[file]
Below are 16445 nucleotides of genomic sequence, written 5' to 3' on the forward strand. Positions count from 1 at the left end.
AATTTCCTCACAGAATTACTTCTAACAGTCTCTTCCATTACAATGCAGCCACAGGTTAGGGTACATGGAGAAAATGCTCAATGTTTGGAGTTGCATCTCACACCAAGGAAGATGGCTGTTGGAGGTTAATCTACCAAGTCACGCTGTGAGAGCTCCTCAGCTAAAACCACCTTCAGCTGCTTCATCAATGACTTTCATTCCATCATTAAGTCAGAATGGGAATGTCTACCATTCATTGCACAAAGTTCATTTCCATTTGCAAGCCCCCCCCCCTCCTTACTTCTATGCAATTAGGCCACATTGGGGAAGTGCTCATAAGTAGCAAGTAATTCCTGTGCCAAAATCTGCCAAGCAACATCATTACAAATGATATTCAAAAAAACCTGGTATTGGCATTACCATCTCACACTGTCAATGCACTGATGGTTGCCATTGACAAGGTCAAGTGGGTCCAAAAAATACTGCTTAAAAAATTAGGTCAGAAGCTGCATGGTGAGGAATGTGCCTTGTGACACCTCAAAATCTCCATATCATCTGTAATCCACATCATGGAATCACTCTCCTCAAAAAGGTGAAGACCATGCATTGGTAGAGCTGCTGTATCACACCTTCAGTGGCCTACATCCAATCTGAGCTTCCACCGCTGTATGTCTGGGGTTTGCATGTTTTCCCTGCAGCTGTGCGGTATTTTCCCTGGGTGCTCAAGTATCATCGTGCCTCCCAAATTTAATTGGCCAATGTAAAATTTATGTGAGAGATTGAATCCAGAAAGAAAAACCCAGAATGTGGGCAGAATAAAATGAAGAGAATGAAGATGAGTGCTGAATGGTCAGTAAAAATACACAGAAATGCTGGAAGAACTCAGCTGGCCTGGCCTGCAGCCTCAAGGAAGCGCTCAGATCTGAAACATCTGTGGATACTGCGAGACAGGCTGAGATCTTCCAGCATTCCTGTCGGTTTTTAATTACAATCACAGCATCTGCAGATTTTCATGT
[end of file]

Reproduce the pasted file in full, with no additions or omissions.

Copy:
Below are 16445 nucleotides of genomic sequence, written 5' to 3' on the forward strand. Positions count from 1 at the left end.
AATTTCCTCACAGAATTACTTCTAACAGTCTCTTCCATTACAATGCAGCCACAGGTTAGGGTACATGGAGAAAATGCTCAATGTTTGGAGTTGCATCTCACACCAAGGAAGATGGCTGTTGGAGGTTAATCTACCAAGTCACGCTGTGAGAGCTCCTCAGCTAAAACCACCTTCAGCTGCTTCATCAATGACTTTCATTCCATCATTAAGTCAGAATGGGAATGTCTACCATTCATTGCACAAAGTTCATTTCCATTTGCAAGCCCCCCCCCCTCCTTACTTCTATGCAATTAGGCCACATTGGGGAAGTGCTCATAAGTAGCAAGTAATTCCTGTGCCAAAATCTGCCAAGCAACATCATTACAAATGATATTCAAAAAAACCTGGTATTGGCATTACCATCTCACACTGTCAATGCACTGATGGTTGCCATTGACAAGGTCAAGTGGGTCCAAAAAATACTGCTTAAAAAATTAGGTCAGAAGCTGCATGGTGAGGAATGTGCCTTGTGACACCTCAAAATCTCCATATCATCTGTAATCCACATCATGGAATCACTCTCCTCAAAAAGGTGAAGACCATGCATTGGTAGAGCTGCTGTATCACACCTTCAGTGGCCTACATCCAATCTGAGCTTCCACCGCTGTATGTCTGGGGTTTGCATGTTTTCCCTGCAGCTGTGCGGTATTTTCCCTGGGTGCTCAAGTATCATCGTGCCTCCCAAATTTAATTGGCCAATGTAAAATTTATGTGAGAGATTGAATCCAGAAAGAAAAACCCAGAATGTGGGCAGAATAAAATGAAGAGAATGAAGATGAGTGCTGAATGGTCAGTAAAAATACACAGAAATGCTGGAAGAACTCAGCTGGCCTGGCCTGCAGCCTCAAGGAAGCGCTCAGATCTGAAACATCTGTGGATACTGCGAGACAGGCTGAGATCTTCCAGCATTCCTGTCGGTTTTTAATTACAATCACAGCATCTGCAGATTTTCATGT